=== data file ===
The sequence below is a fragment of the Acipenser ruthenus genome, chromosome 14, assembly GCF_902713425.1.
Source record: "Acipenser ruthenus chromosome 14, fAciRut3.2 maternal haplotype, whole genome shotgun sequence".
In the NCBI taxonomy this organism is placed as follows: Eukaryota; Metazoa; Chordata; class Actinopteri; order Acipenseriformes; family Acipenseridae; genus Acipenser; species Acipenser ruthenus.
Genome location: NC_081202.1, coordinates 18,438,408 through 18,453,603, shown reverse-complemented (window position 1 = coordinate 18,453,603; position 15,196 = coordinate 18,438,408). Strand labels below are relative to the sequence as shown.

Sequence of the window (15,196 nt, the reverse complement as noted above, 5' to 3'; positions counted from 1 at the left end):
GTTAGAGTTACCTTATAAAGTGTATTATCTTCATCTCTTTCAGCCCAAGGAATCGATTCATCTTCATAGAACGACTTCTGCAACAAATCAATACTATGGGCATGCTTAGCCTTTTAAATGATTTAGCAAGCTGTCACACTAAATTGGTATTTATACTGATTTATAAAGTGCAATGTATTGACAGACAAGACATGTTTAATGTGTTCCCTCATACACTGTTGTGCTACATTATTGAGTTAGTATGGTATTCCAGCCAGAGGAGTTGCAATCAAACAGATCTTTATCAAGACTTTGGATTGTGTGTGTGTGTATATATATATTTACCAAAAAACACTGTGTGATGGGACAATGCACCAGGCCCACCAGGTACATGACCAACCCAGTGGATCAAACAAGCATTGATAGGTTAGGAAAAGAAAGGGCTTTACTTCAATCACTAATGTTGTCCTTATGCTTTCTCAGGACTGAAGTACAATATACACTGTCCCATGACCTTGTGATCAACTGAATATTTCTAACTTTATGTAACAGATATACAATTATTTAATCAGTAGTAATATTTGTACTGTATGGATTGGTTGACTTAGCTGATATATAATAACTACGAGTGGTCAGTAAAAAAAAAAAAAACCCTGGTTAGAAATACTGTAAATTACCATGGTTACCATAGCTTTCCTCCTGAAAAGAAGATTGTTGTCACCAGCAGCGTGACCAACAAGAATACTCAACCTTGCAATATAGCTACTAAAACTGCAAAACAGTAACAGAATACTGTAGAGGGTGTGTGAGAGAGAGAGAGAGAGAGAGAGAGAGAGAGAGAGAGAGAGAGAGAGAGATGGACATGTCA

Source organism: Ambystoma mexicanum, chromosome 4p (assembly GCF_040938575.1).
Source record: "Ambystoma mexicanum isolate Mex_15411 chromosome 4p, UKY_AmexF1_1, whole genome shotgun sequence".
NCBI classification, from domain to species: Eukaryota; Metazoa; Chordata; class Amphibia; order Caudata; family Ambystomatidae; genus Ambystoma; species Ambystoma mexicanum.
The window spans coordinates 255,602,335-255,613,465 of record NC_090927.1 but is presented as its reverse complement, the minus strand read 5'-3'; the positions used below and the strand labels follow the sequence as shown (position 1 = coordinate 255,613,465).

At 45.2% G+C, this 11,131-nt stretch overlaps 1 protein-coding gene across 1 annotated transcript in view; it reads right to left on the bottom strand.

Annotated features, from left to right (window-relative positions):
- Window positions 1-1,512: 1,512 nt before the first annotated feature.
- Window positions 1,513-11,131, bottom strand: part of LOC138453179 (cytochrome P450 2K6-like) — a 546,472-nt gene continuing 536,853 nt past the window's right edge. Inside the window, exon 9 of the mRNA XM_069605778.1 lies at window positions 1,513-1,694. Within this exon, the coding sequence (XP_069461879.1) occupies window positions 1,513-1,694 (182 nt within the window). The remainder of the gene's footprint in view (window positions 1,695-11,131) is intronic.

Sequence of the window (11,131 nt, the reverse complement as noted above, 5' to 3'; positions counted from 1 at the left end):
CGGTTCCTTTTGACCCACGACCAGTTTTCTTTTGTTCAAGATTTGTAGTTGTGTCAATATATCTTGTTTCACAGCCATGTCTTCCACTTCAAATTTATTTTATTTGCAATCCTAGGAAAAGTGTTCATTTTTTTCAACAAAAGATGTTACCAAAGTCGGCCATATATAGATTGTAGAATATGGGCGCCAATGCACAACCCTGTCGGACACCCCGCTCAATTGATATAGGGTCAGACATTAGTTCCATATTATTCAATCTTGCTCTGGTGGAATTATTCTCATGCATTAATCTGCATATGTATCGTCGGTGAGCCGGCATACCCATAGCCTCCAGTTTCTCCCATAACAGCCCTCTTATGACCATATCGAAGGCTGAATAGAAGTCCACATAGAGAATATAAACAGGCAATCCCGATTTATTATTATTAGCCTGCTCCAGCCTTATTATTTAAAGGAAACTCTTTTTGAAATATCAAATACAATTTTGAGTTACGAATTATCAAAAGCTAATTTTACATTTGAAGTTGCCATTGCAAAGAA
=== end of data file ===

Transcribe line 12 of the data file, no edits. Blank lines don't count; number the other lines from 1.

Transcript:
Annotated features, from left to right (window-relative positions):